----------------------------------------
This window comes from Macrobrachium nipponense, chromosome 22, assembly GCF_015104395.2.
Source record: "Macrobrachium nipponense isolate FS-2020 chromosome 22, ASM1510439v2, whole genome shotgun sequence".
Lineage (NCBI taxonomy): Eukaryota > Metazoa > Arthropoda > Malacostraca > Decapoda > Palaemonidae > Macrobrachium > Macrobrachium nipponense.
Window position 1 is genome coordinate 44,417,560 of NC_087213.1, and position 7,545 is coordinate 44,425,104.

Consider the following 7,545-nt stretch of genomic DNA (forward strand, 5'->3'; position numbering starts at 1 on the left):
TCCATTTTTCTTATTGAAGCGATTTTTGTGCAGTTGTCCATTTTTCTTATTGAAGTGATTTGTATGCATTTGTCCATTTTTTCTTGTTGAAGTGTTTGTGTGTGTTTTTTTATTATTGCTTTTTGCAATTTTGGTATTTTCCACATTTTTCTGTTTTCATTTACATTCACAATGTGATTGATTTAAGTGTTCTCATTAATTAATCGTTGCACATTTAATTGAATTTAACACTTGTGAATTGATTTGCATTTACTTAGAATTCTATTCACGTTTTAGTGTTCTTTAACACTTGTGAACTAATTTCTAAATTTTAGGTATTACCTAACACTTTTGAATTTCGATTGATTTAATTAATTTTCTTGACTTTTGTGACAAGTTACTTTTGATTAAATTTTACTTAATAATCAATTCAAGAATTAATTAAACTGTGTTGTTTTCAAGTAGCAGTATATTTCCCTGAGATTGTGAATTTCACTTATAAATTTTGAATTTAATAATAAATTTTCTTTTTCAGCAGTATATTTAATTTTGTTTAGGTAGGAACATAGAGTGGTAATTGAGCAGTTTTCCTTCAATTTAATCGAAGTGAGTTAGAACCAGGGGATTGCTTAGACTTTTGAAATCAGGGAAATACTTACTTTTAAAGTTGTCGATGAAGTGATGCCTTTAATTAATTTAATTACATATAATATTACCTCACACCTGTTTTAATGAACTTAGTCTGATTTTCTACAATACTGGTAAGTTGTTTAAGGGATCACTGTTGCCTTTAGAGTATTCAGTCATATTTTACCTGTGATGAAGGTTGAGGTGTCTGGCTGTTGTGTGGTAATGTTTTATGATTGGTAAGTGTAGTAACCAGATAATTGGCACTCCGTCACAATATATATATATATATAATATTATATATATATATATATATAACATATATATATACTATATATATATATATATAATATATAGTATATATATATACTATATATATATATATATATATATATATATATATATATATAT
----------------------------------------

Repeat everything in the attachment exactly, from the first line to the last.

This window comes from Macrobrachium nipponense, chromosome 22, assembly GCF_015104395.2.
Source record: "Macrobrachium nipponense isolate FS-2020 chromosome 22, ASM1510439v2, whole genome shotgun sequence".
Lineage (NCBI taxonomy): Eukaryota > Metazoa > Arthropoda > Malacostraca > Decapoda > Palaemonidae > Macrobrachium > Macrobrachium nipponense.
Window position 1 is genome coordinate 44,417,560 of NC_087213.1, and position 7,545 is coordinate 44,425,104.

Consider the following 7,545-nt stretch of genomic DNA (forward strand, 5'->3'; position numbering starts at 1 on the left):
TCCATTTTTCTTATTGAAGCGATTTTTGTGCAGTTGTCCATTTTTCTTATTGAAGTGATTTGTATGCATTTGTCCATTTTTTCTTGTTGAAGTGTTTGTGTGTGTTTTTTTATTATTGCTTTTTGCAATTTTGGTATTTTCCACATTTTTCTGTTTTCATTTACATTCACAATGTGATTGATTTAAGTGTTCTCATTAATTAATCGTTGCACATTTAATTGAATTTAACACTTGTGAATTGATTTGCATTTACTTAGAATTCTATTCACGTTTTAGTGTTCTTTAACACTTGTGAACTAATTTCTAAATTTTAGGTATTACCTAACACTTTTGAATTTCGATTGATTTAATTAATTTTCTTGACTTTTGTGACAAGTTACTTTTGATTAAATTTTACTTAATAATCAATTCAAGAATTAATTAAACTGTGTTGTTTTCAAGTAGCAGTATATTTCCCTGAGATTGTGAATTTCACTTATAAATTTTGAATTTAATAATAAATTTTCTTTTTCAGCAGTATATTTAATTTTGTTTAGGTAGGAACATAGAGTGGTAATTGAGCAGTTTTCCTTCAATTTAATCGAAGTGAGTTAGAACCAGGGGATTGCTTAGACTTTTGAAATCAGGGAAATACTTACTTTTAAAGTTGTCGATGAAGTGATGCCTTTAATTAATTTAATTACATATAATATTACCTCACACCTGTTTTAATGAACTTAGTCTGATTTTCTACAATACTGGTAAGTTGTTTAAGGGATCACTGTTGCCTTTAGAGTATTCAGTCATATTTTACCTGTGATGAAGGTTGAGGTGTCTGGCTGTTGTGTGGTAATGTTTTATGATTGGTAAGTGTAGTAACCAGATAATTGGCACTCCGTCACAATATATATATATATATAATATTATATATATATATATATATAACATATATATATACTATATATATATATATATAATATATAGTATATATATATACTATATATATATATATATATATATATATATATATATATATAT